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January 3, 2011

Failure to satisfy all the procedural mandates when filing an appeal with the Commissioner of Education is a fatal defect

Failure to satisfy all the procedural mandates when filing an appeal with the Commissioner of Education is a fatal defect
Appeal of Greg Johnston v the Board of Education of the Manhasset Union Free School District, Decisions of the Commissioner of Education, Decision No. 16,184

Greg Johnston alleged that Assistant to the Superintendent William Shine threatened physical violence against him during a meeting of the School Board and asked School Superintendent Charles Cardillo to take disciplinary action against Shine. When Cardillo advised Johnston that no disciplinary action would be taken against Shine, Johnston appealed to the Commissioner.*

The Commissioner dismissed Johnston’s appeal for a number of technical reasons, including Johnston's failure "to join necessary parties” – i.e., a party whose rights would be adversely affected by a determination of an appeal in favor of a petitioner.

Here, said the Commissioner, both Cardillo and Shine would clearly be affected if should the relief sought by Johnston be granted. However, there was nothing in the record to indicate that either Cardillo or Shine had been served with a copy of the notice of petition and petition filed by Johnston.

Further, said the Commissioner, Cardillo was not named in the caption of the petition or in the notice of petition. Accordingly, the Commissioner ruled that Johnston’s claims against both Cardillo and Shine must be dismissed.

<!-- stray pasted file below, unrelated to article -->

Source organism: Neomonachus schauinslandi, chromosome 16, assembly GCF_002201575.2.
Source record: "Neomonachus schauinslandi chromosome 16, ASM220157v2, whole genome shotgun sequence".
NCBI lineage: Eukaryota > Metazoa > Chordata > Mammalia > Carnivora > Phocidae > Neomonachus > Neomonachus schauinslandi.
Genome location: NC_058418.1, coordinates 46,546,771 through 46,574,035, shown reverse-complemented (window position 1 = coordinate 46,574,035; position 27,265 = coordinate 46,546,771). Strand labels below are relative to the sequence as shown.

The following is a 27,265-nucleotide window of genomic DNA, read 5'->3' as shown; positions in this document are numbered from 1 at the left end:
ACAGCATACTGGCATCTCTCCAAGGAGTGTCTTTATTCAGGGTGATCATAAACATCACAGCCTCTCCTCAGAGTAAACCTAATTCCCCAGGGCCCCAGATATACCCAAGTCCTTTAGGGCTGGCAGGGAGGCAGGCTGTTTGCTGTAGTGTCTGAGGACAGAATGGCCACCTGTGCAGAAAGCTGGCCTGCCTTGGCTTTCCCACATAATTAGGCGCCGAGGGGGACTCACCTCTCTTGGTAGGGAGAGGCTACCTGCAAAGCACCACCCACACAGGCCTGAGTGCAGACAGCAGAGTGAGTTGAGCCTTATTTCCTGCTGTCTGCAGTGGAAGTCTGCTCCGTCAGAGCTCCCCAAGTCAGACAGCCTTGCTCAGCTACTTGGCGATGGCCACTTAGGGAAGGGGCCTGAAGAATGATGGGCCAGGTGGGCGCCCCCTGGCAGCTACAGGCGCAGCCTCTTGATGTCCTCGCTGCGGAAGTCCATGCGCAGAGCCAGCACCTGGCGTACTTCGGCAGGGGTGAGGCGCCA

Similarly, Johnston’s petition seeking Shine’s removal was also dismissed because the notice of Johnston's petition was defective.

Clearly any one of these omissions standing alone would consitute a fatal defect if it could not be timely cured.

In any event, the Commissioner said that even had Johnston been properly filed and served on the necessary parties, it would have been dismissed as it “fails to state a claim upon which relief may be granted.”

Although Johnston cited Education Law §2217 as the legal basis for his challenge to Cardillo’s failure to discipline Shine, the Commissioner pointed out that “such reliance is misplaced,” as that provision pertains only to official acts of a district superintendent of schools rather than a superintendent of a school district [emphasis supplied].

Further, Education Law §306 authorizes the Commissioner to remove a trustee, a member of a board of education, a clerk, a collector, a treasurer, a district superintendent, a superintendent of schools or other school officers. An assistant to the superintendent is a district employee and not a school officer subject to removal by the Commissioner pursuant to §306 of the Education Law.

As to Johnston’s asking the Commissioner to initiate disciplinary action against Shine, the Commissioner lacks authority to do so as it is the board of education, rather than the Commissioner of Education, in which the authority to take disciplinary action against a school district employee is vested.

* The decision to discipline an employee of a school district is a matter involving the exercise of discretion by the appointing authority. Two decisions by the Commissioner of Education, Gaul, Decisions of the Commissioner #14432 and Matter of Middleton, Decisions of the Commissioner #14431, address challenges to the exercise of discretion with respect to filing disciplinary charges against an employee of a school district or BOCES.

The Commissioner’s decision is posted on the Internet at:

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